Basically, if you don't like people, don't invite them over. If you've invited them over, then, theoretically, you'd want like them to come back again. You don't have to be Martha Stewart, in fact, I'd rather you not, but nobody wants to have dinner with The Clamppett Family either.

However, if your goal is to get these so-called friends to hate you and never, ever want you to invite them over again, then, by all means, do the exact opposite of what I've said here. Either way... you're welcome.

Saturday, September 12, 2009

Will Work For Pants

Though we didn't get much of a summer this year, that undeniable nip in the air forced me to admit that fall is, in fact, upon us and my capris, sandals and tanks need to get packed away in favor of long pants and knits. I undertook the bittersweet task today. I say bittersweet because I love fall fashion but I hasten to say goodbye to sun and sundresses.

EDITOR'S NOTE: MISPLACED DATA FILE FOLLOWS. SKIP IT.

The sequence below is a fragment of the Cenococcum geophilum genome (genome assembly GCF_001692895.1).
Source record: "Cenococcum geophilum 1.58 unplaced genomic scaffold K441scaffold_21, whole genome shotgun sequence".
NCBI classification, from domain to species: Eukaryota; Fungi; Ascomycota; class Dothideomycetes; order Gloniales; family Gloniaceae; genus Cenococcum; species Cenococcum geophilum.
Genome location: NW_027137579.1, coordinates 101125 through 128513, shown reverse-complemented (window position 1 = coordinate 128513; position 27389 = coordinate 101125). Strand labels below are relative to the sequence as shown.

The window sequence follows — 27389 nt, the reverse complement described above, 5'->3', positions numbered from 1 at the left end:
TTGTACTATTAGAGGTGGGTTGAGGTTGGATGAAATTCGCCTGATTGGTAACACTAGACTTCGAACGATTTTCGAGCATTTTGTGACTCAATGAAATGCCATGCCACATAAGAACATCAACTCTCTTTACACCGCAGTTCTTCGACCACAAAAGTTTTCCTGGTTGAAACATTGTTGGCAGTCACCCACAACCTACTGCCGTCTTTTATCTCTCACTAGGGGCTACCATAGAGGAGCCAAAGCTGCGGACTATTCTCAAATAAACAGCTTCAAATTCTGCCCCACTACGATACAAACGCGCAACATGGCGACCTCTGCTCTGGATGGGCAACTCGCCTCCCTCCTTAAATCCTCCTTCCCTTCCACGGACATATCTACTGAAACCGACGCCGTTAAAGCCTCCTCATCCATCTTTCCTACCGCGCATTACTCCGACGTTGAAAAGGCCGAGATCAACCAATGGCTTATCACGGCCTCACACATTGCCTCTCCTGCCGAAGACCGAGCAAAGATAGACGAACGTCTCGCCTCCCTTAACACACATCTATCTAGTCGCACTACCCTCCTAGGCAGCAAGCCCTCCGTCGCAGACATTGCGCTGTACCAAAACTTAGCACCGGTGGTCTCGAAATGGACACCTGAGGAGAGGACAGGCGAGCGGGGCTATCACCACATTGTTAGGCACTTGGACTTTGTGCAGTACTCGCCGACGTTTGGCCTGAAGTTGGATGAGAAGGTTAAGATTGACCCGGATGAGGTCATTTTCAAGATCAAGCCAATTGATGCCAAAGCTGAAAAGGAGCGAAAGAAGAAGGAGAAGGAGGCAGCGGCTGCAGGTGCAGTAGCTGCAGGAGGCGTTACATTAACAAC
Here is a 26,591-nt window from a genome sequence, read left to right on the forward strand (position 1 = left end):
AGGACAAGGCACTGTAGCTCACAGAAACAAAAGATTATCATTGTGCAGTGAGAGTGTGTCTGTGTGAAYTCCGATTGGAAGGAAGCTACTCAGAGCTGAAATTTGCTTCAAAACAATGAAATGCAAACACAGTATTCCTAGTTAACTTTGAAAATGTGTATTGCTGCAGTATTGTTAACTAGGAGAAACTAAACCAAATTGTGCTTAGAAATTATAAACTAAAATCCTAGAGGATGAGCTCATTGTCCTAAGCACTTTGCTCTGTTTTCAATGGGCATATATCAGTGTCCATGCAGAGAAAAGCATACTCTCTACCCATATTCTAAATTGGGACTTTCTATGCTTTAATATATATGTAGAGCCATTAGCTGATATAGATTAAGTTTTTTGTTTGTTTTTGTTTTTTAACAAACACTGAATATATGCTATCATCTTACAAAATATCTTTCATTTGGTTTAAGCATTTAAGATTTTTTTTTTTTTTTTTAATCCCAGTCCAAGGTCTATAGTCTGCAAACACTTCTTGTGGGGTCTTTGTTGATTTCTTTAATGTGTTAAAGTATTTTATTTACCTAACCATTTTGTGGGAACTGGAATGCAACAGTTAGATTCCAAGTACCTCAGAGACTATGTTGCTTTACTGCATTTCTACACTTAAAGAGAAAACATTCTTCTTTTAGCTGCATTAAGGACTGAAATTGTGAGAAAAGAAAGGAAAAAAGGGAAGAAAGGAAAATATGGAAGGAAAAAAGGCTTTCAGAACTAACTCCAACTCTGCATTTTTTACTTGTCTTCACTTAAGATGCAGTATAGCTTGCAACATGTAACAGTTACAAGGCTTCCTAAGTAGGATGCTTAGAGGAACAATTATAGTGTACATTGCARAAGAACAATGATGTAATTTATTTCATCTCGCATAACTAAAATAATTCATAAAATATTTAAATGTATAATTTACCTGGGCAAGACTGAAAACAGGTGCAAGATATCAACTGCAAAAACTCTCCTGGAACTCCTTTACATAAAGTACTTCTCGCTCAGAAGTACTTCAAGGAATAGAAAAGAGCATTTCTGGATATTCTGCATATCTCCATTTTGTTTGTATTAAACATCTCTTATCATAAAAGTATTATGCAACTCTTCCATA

As I was was making the switch, I turned to my husband and said "I have NO PANTS." He instantly assumed the male anti-shopping stance. "I find it hard to believe you have NO PANTS! You've got a closet full of clothes for God Sakes!" I quickly put an end to his tirade by reminding him that I lost nearly thirty pounds between February and May of 2009 and all of my pants are about 2 sizes too big. His half-joking response, "Well, you'd better EAT UP." Nice.

I didn't kill him (yet) because I understand where he's coming from. We don't have much disposable cash these days as I'm sure is the case for most people in our particular type of boat (mortgage, kids, economic strife causing no raises or bonuses in sight). That said, I can't walk around pants-less. I did happen to uncover a stash of jeans from the ear 2000 BK (that's "Before Kids") that fit me nicely but if I were to wear jeans every day, I'd have to consider a new career, possibly as a construction foreman.

I suppose I can afford a few belts just to keep my pants from falling down but the "baggy-ass" look doesn't really work for me.